Researchers have discovered the mechanism by which a protein named Miraculin in West African Berries changes the ways food tastes from sour to sweet.
Keiko Abe of the University of Tokyo, one of the authors of a study published on Monday in the journal Proceedings of the National Academy of Sciences, told Discovery News that "[B]eer tastes like sweet juice. Lemon tastes like sweet orange" after tasting the protein.
To figure out its effects, a team of scientists went sought to discover the protein’s then unknown mechanism.
"The key ingredient in the fruit, a protein known as miraculin, binds strongly to the sweet taste receptors on our tongues...but it does not activate the receptors at neutral pH. When acid is introduced, the miraculin protein changes shape in such a way that it turns on sweet receptors it is bound to,” according to Discovery News.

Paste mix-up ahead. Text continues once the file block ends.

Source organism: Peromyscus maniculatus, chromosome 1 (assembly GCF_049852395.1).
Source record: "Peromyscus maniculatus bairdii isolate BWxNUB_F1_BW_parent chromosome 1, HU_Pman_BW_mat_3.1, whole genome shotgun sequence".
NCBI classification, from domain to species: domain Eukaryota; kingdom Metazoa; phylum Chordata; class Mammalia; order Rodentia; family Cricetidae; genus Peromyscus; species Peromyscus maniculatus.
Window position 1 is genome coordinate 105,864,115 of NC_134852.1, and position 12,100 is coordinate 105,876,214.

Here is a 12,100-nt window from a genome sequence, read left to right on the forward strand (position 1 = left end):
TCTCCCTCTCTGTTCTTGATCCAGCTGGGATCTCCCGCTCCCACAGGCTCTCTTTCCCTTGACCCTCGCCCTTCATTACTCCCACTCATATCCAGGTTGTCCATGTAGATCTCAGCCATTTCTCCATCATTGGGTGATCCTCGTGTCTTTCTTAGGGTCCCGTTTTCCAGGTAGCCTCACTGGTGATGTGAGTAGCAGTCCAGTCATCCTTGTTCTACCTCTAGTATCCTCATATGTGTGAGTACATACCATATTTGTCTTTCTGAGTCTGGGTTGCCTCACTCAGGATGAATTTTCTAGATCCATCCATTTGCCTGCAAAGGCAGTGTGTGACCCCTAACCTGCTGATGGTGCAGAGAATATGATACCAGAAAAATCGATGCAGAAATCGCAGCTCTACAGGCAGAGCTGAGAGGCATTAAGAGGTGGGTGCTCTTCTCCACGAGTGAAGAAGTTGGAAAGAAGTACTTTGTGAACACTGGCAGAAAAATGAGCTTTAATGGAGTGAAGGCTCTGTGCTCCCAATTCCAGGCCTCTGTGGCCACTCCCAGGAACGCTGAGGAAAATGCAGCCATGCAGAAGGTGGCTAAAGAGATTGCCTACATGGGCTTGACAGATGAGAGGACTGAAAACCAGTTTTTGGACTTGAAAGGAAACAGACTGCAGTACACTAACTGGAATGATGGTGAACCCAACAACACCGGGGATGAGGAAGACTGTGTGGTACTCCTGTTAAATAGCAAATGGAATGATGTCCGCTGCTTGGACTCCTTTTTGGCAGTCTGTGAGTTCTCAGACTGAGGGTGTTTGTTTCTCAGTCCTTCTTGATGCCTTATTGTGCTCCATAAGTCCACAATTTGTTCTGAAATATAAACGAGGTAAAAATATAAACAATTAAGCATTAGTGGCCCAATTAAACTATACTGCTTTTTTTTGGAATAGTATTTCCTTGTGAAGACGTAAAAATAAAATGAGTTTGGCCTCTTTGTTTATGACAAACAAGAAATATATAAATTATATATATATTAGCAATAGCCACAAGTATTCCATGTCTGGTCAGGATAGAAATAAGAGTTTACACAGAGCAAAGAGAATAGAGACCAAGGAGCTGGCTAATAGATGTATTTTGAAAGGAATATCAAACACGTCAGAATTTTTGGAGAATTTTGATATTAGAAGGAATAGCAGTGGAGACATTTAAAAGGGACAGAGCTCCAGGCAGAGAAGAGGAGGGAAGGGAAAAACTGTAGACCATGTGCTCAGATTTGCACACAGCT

In other words, it changes the way things taste, inverting sweet receptors to work on sour food.
The result: consume a few of the berries – formally known as synsepalum dulcificum - and Tabasco sauce soon tastes like "hot doughnut glaze" when consumed directly afterwards, one taster at a party told the New York Times in 2008.
The chemical could make foods taste sweet without the addition of calories. Such a 'sweetener' would require manufacturing the chemical from the source. Purified miraculin extract is currently under testing in Japan for a way to produce it.
Abe says the berries are being bred so that the miraculin can be extracted and sold in Japan, according to Discovery News.